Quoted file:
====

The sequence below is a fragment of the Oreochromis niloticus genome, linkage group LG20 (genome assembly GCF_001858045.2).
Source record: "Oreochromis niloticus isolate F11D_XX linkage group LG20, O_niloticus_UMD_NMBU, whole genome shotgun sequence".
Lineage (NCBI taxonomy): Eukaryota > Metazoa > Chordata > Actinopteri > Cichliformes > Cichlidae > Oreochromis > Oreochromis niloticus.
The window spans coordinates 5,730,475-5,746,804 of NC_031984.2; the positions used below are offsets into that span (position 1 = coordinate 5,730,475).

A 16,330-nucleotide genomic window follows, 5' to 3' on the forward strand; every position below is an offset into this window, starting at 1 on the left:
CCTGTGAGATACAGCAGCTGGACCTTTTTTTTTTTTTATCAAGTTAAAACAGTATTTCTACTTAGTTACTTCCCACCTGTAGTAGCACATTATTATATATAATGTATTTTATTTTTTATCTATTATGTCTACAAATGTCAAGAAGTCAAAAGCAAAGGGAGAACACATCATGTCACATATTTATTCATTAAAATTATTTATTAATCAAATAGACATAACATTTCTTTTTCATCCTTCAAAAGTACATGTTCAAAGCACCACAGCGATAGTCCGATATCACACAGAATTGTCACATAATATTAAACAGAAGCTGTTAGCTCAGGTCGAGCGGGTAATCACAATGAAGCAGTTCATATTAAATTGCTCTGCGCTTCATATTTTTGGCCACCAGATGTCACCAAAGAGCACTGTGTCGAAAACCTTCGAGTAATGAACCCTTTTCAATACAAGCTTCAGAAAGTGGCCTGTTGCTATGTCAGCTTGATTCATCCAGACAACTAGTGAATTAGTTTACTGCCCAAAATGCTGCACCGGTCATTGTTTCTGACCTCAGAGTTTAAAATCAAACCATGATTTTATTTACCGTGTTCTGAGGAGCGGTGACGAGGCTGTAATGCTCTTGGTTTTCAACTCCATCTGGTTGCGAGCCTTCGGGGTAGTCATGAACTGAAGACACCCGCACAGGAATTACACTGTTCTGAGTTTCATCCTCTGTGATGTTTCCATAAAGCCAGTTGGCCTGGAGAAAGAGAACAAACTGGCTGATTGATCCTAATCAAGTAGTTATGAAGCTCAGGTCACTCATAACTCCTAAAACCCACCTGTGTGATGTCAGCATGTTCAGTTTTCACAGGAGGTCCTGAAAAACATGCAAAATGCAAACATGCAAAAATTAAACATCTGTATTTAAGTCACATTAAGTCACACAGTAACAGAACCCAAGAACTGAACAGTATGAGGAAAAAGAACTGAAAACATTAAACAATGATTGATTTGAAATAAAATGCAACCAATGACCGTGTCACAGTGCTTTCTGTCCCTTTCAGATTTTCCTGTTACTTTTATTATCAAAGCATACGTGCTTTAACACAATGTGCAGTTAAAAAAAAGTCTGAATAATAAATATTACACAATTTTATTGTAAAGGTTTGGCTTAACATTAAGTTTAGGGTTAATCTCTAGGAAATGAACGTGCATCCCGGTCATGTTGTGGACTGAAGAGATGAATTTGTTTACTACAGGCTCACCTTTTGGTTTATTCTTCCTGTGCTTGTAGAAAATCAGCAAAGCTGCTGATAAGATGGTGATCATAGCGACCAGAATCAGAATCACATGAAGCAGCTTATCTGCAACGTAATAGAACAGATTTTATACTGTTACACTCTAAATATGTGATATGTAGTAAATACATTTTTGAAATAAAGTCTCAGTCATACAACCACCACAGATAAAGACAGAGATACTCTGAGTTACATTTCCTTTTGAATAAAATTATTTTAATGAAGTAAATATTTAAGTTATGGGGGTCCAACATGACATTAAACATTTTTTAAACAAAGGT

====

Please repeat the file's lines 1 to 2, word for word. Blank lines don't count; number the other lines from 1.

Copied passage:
The sequence below is a fragment of the Oreochromis niloticus genome, linkage group LG20 (genome assembly GCF_001858045.2).
Source record: "Oreochromis niloticus isolate F11D_XX linkage group LG20, O_niloticus_UMD_NMBU, whole genome shotgun sequence".